|Why Late 18th Century Tobacco Farmers Switched to Wheat Cultivation|
by Debbie Robison
May 2005, Revised June 2005
Tobacco farmers to a great extent discontinued cultivating tobacco at the end of the 18th century. By 1791, tobacco is rarely mentioned in advertisements placed in the Alexandria Gazette. (See Federal Period Landscapes) Farmers began cultivating wheat, rye, timothy, and corn. The reason for this change in farming practice has generally been attributed to tobacco's depletion of nutrients from the soil.
Alexandria's tobacco inspectors, in a 1798 petition to the Virginia General Assembly, attributed the change to the high prices farmers were garnering for wheat and flour due to the European war. Five years earlier in 1793, the inspectors had petitioned the Assembly to discontinue inspections because the quantity of tobacco was so small the effort wasn't worthwhile.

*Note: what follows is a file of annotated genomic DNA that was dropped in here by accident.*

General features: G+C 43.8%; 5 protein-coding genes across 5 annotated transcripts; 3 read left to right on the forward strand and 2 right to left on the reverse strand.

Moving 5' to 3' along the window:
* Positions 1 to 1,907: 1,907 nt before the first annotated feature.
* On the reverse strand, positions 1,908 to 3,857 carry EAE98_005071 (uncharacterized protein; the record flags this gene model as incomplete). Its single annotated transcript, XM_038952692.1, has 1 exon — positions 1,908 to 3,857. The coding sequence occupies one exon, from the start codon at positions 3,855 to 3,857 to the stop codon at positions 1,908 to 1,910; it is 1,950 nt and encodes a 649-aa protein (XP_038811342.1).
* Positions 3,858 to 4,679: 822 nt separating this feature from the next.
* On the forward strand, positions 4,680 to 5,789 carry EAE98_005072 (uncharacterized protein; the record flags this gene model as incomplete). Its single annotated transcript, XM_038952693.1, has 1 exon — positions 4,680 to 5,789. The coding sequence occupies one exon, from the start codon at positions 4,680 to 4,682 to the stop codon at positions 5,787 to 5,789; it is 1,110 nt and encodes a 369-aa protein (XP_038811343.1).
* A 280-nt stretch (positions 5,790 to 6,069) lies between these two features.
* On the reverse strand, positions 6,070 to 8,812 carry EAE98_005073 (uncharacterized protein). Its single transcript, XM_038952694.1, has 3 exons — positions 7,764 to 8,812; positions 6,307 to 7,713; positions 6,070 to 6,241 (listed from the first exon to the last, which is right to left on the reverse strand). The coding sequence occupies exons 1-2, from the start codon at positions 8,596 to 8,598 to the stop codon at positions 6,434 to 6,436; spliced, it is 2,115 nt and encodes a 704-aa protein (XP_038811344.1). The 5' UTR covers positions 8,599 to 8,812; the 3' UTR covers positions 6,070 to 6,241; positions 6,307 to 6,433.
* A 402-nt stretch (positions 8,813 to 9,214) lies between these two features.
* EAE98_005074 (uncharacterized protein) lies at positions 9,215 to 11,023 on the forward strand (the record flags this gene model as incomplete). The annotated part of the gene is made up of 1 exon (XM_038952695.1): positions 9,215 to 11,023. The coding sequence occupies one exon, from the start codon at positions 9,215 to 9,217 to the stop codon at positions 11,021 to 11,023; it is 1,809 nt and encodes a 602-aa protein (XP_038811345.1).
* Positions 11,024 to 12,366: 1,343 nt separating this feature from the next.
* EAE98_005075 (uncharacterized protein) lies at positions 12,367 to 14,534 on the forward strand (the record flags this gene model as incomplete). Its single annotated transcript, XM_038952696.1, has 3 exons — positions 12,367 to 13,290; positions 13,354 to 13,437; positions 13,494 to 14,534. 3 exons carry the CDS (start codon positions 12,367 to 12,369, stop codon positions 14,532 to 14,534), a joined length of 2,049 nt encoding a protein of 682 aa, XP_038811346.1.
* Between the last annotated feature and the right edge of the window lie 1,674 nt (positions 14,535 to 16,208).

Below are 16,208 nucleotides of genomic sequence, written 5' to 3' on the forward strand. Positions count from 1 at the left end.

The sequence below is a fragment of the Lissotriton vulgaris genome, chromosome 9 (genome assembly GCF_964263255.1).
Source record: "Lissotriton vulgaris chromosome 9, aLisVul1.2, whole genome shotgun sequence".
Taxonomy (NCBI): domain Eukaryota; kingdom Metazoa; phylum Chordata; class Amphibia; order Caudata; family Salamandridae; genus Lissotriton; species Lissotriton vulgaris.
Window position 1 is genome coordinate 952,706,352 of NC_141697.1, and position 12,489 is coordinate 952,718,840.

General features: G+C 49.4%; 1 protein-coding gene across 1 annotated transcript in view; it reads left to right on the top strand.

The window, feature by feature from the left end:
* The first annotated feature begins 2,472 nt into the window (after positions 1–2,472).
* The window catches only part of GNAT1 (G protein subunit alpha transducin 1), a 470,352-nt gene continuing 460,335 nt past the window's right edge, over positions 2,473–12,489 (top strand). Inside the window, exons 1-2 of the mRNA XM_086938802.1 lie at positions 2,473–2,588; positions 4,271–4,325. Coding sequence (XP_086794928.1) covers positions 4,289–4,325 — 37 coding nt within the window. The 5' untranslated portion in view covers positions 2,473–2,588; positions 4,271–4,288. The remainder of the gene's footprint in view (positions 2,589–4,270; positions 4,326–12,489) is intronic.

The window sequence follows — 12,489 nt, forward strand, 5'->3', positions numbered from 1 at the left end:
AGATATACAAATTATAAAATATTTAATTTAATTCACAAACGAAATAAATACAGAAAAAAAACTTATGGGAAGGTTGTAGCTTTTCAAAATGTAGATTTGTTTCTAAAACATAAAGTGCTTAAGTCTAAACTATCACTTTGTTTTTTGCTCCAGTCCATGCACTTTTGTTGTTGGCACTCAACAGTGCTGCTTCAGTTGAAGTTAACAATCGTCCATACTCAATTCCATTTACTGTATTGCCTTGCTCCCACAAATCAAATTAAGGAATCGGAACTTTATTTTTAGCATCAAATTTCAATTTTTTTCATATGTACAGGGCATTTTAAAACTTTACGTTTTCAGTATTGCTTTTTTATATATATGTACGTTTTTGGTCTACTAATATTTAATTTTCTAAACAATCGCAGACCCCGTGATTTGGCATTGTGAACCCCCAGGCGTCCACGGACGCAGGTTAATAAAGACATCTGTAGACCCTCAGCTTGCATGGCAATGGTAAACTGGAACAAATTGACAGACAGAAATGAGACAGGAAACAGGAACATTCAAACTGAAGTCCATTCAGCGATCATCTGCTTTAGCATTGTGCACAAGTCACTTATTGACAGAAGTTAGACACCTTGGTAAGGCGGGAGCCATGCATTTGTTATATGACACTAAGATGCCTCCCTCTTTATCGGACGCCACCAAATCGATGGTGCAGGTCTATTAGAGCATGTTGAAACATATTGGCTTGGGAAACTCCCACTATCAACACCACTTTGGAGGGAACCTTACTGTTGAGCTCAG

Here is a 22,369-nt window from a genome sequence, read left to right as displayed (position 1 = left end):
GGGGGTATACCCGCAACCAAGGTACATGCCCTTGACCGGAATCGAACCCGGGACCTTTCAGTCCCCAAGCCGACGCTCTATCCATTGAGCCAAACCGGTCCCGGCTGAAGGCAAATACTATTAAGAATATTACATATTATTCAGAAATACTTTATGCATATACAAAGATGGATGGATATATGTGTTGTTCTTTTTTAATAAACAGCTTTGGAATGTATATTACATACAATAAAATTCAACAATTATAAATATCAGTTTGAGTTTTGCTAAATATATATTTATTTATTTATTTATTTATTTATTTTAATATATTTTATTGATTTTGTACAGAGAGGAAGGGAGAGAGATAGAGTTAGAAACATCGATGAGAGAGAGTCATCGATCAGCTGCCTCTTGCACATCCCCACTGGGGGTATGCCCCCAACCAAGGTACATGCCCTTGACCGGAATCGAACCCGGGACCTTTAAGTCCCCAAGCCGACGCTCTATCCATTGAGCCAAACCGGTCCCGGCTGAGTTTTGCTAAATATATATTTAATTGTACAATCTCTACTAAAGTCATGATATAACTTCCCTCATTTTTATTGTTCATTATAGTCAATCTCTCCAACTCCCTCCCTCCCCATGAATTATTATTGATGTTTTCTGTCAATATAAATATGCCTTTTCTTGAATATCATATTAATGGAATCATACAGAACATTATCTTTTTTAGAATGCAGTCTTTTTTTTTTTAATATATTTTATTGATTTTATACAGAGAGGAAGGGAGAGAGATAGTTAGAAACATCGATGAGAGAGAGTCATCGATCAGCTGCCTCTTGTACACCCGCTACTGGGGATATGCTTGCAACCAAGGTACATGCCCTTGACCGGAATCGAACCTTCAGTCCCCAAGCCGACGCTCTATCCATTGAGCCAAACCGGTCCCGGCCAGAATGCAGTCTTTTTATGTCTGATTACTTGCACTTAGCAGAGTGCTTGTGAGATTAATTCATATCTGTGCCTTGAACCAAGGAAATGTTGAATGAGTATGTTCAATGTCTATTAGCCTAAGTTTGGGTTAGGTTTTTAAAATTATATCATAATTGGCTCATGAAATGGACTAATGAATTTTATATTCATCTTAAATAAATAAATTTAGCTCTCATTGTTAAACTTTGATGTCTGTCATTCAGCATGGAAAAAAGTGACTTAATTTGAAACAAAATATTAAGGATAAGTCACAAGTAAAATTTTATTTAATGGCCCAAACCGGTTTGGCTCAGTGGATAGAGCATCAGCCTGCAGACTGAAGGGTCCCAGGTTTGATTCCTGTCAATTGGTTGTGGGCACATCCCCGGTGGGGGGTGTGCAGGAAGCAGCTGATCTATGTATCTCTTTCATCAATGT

…in consequence of the high price of wheat and flour for some years occasioned by the Eueopean War, the cultivation of Tobacco in the aforesaid Counties became almost totally neglected, and owing to that neglect the Propriators of the Tobacco Warehouses in the Town of Alexandria Petitioned the Assembly in the year 1793 to discontinue the Inspection because the very small quantity of Tobacco then made in the aforesaid Counties and brought to the warehouses afforded for small compensation…
In 1798 the inspectors petitioned to re-establish tobacco inspections in consequence of the opinion that tobacco cultivation was on the rise due to higher tobacco prices and the uncertainty of making good wheat crops. However, they only offered as evidence the word of several whose opinions may be relied on.
I do not dispute that tobacco depletes nutrients from the soil, that famers left fields fallow afterwards, or that farmers ever moved on to richer fields to grow tobacco. My ascertation is that Northern Virginia farmers switched to wheat cultivation in the 1790's due to the European War. (How's that for a caveat.)